[00:37:30] I will say what I think we've managed to do, and it's delightful for me, because I think we all have good memories about that time of our lives when we were in kindergarten. We have captured a kindergarten spirit and energy here. We talk about the fact that when we look for people we look for good kindergarten skills. Do you play well with others? This is a one-room schoolhouse for innovation, and we have captured that. I'd be honest with you, this is a very selfish journey for me at the outset, because I wanted to create the environment I wanted to come to everyday. I can tell you for the last 17 years, the two years at Interface Systems, where I was the VP of R&D, and now the 15 years at Menlo the joy is back for me. Often the last thought just before my head hits the pillow is, "I can't wait to get up and go back to work the next day."
Bill Murphy: Well, it's interesting because I want to make sure are clear that you actually implemented this before you founded Menlo. I think that's important for people who say, "Oh I can't do this because I don't have the right culture or the right whatever." Maybe you can answer ... In what I'm saying, because I want you to, and I just want you to explain that micro-experiment, and having the courage to experiment on something, and maybe you can build on that.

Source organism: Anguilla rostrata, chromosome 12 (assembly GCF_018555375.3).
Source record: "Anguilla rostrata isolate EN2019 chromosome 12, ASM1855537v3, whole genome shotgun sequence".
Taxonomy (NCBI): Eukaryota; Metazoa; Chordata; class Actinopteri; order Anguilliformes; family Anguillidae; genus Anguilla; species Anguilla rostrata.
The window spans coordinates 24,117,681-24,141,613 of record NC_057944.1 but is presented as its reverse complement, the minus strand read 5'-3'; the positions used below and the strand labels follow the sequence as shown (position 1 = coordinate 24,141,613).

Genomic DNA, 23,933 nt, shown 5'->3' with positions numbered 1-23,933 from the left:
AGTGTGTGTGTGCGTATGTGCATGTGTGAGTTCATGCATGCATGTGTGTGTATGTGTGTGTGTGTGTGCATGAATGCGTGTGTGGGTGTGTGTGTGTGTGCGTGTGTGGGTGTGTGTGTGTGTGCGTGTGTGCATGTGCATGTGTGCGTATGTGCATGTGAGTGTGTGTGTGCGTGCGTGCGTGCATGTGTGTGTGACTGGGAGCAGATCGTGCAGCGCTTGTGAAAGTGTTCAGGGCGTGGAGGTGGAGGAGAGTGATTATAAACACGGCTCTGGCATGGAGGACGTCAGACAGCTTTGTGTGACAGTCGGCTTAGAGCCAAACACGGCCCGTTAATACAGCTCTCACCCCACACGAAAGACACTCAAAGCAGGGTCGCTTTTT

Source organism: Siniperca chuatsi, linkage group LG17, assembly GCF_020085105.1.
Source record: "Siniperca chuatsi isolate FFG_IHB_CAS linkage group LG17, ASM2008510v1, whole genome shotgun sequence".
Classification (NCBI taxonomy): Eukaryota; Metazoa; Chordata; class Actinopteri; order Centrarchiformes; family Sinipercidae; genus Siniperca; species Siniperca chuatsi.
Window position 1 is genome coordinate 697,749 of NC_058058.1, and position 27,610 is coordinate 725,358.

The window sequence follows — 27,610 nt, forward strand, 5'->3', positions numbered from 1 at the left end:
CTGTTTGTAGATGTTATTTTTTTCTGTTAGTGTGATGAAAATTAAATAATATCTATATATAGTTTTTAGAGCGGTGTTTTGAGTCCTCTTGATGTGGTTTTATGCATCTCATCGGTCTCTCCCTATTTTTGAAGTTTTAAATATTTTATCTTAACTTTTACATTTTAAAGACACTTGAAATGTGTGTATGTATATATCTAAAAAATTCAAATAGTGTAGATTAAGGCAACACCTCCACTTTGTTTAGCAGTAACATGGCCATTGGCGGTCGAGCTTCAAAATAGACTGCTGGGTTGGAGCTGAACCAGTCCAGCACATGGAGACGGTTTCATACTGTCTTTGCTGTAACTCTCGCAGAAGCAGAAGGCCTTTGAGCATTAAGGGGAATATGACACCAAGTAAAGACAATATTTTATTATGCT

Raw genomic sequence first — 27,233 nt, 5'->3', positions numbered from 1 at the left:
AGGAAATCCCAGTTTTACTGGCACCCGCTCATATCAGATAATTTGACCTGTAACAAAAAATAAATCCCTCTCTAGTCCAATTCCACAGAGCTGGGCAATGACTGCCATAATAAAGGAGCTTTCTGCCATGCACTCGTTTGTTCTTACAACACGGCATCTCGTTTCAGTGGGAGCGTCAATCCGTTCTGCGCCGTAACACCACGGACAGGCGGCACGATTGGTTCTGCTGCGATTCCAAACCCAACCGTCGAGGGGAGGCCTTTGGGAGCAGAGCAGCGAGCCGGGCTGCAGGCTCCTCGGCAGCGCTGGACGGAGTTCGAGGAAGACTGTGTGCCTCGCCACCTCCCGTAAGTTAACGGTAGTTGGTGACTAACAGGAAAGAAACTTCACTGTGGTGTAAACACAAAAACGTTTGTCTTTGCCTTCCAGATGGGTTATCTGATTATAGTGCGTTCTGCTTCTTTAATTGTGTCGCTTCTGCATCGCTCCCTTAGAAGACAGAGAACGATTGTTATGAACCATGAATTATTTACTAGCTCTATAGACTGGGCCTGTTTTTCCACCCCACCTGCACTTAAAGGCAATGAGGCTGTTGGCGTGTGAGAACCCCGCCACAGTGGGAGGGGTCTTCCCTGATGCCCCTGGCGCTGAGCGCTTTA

Yeah, you bet. It is an important part of the story, because I can tell you, a lot of people come to Menlo, they see it and they're like, "Oh, Rich, you're so lucky, you got to start from scratch, you got to build your culture from scratch." I look at them and I say, "Oh, you didn't hear me describe the earlier part of my story, where over a two year period as a VP, I wasn't even the CIO, I was the VP of R&D, which is, I will tell you, and even in a technical firm it's often the low man on the totem pole behind sales and marketing and customer service and administration and executive team. You're kind of a lead programmer in some ways when you're a VP of R&D. Often a smartest guy in the room kind of thing, but smart about one particular thing, not about all the other stuff that runs the business. I, from that perch, transformed that company over a two year period. Bob Nero, who was the CEO, i just saw him the other day, will credit me for having changed that firm dramatically, as it ultimately led to a ten-x valuation increase when they sold the company.